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Police and Law Enforcement Home  > Blog  >  Deadline for 2% Raise Cap Approaches Blog

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Deadline for 2 Percent
 Cap Approaches
Police and Law Enforcement News
Thursday, March 20,  2014
  9:32 p

The race is on.

We are two weeks away from the expiration of Governor Chris Christie's infamous arbitration cap. 

There is at least one bill on the table which would permanently extend the cap. 

Time will tell.


A cap on raises for police and firefighters — a temporary, but key component in Governor Christie's 2 percent limit on property tax increases — expires in two weeks and Republicans are looking for a quick and permanent fix.

Democrats gave the salary cap near-unanimous support three years ago but now are not saying if they would support keeping it.

In 2010, Christie signed a law that capped increases in tax rates at 2 percent; before that they had averaged nearly 8 percent a year.

He also signed a law that capped raises awarded to police and firefighters in salary arbitration at 2 percent. But Democrats in the Legislature fought to make that temporary; it expires April 1.

Police and firefighter contracts can be a significant share of a municipal budget. Before the cap was in place, unions were often given raises of around 4.5 percent. That figure is now 1.9 percent after the cap, according to a report released Wednesday by a task force that studied the law.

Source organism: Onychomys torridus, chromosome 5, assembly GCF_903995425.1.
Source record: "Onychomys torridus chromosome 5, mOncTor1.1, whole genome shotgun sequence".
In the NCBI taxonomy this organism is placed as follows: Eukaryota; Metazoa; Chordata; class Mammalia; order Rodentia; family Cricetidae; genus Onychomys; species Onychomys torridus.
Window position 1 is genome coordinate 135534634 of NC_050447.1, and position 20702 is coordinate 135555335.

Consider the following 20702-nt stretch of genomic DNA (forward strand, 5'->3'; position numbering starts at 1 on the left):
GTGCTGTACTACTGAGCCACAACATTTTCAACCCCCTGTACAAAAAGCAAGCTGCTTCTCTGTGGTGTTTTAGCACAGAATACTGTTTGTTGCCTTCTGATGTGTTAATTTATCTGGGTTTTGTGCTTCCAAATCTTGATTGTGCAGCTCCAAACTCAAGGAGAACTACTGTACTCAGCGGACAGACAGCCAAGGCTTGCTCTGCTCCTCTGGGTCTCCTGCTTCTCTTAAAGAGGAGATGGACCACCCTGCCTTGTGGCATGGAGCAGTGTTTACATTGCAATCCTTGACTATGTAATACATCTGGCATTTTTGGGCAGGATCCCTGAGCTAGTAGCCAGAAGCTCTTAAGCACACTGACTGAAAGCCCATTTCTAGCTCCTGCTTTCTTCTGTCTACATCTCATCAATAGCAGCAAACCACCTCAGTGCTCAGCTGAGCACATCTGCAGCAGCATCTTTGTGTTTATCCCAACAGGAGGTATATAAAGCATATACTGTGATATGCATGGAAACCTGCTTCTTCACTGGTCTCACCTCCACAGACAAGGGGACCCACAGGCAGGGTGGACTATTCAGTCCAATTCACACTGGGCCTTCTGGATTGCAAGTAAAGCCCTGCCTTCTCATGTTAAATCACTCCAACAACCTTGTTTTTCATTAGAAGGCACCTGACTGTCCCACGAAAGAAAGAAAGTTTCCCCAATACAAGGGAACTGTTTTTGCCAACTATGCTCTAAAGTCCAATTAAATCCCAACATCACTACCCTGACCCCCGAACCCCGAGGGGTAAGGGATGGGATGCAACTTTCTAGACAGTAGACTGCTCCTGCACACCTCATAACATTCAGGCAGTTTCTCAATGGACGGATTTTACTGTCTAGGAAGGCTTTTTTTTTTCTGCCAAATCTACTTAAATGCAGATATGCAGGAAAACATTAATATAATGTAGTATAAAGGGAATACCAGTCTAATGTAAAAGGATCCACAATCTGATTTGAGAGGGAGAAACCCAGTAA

Assemblyman Declan O'Scanlon, R-Monmouth, proposed a bill Wednesday to permanently extend the cap.

Because the cap on increasing the property tax levy does not have an expiration date, the arbitration cap should be permanent as well, O'Scanlon said.

"The math was then and is now the same," O'Scanlon said. "You can't have a cap on a municipality's ability to generate revenue and not have a commensurate cap on arbitration awards."

When the bill to put in temporary arbitration limits was passed in 2010, only one Democrat, Assemblyman Charles Mainor of Jersey City, voted against it.

State Senate President Stephen Sweeney, D-Gloucester, voted for the temporary arbitration cap. His spokesman declined to comment Wednesday on O'Scanlon's proposal.

Assembly Speaker Vincent Prieto, D-Hudson, also voted for the original arbitration cap. His office did not return calls for comment. "How can you not have something like this in place when you have a 2 percent cap on your tax levy?" said Fanwood Borough Mayor Colleen Mahr, a Democrat. She said if the cap was not in place, other services may need to be cut.




















Deadline for 2% Raise Cap Approaches








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